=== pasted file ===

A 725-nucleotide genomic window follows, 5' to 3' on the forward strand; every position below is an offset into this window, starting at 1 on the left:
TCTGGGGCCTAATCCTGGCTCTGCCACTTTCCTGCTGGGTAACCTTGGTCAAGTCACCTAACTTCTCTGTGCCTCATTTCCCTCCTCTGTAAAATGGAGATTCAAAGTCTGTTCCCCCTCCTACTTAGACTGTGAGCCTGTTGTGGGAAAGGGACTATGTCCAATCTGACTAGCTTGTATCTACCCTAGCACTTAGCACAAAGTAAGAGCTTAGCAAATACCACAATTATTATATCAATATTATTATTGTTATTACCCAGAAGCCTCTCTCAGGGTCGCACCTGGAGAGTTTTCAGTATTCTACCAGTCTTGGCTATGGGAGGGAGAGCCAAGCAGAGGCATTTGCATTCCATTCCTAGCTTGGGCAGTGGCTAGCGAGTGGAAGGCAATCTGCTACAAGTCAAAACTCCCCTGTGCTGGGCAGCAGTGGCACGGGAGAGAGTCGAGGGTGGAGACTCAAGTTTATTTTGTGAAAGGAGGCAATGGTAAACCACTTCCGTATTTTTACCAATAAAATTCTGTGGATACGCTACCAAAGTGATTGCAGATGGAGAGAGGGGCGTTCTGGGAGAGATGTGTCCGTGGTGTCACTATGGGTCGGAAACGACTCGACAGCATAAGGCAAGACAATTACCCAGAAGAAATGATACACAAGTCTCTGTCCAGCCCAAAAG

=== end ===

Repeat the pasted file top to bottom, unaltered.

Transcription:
A 725-nucleotide genomic window follows, 5' to 3' on the forward strand; every position below is an offset into this window, starting at 1 on the left:
TCTGGGGCCTAATCCTGGCTCTGCCACTTTCCTGCTGGGTAACCTTGGTCAAGTCACCTAACTTCTCTGTGCCTCATTTCCCTCCTCTGTAAAATGGAGATTCAAAGTCTGTTCCCCCTCCTACTTAGACTGTGAGCCTGTTGTGGGAAAGGGACTATGTCCAATCTGACTAGCTTGTATCTACCCTAGCACTTAGCACAAAGTAAGAGCTTAGCAAATACCACAATTATTATATCAATATTATTATTGTTATTACCCAGAAGCCTCTCTCAGGGTCGCACCTGGAGAGTTTTCAGTATTCTACCAGTCTTGGCTATGGGAGGGAGAGCCAAGCAGAGGCATTTGCATTCCATTCCTAGCTTGGGCAGTGGCTAGCGAGTGGAAGGCAATCTGCTACAAGTCAAAACTCCCCTGTGCTGGGCAGCAGTGGCACGGGAGAGAGTCGAGGGTGGAGACTCAAGTTTATTTTGTGAAAGGAGGCAATGGTAAACCACTTCCGTATTTTTACCAATAAAATTCTGTGGATACGCTACCAAAGTGATTGCAGATGGAGAGAGGGGCGTTCTGGGAGAGATGTGTCCGTGGTGTCACTATGGGTCGGAAACGACTCGACAGCATAAGGCAAGACAATTACCCAGAAGAAATGATACACAAGTCTCTGTCCAGCCCAAAAG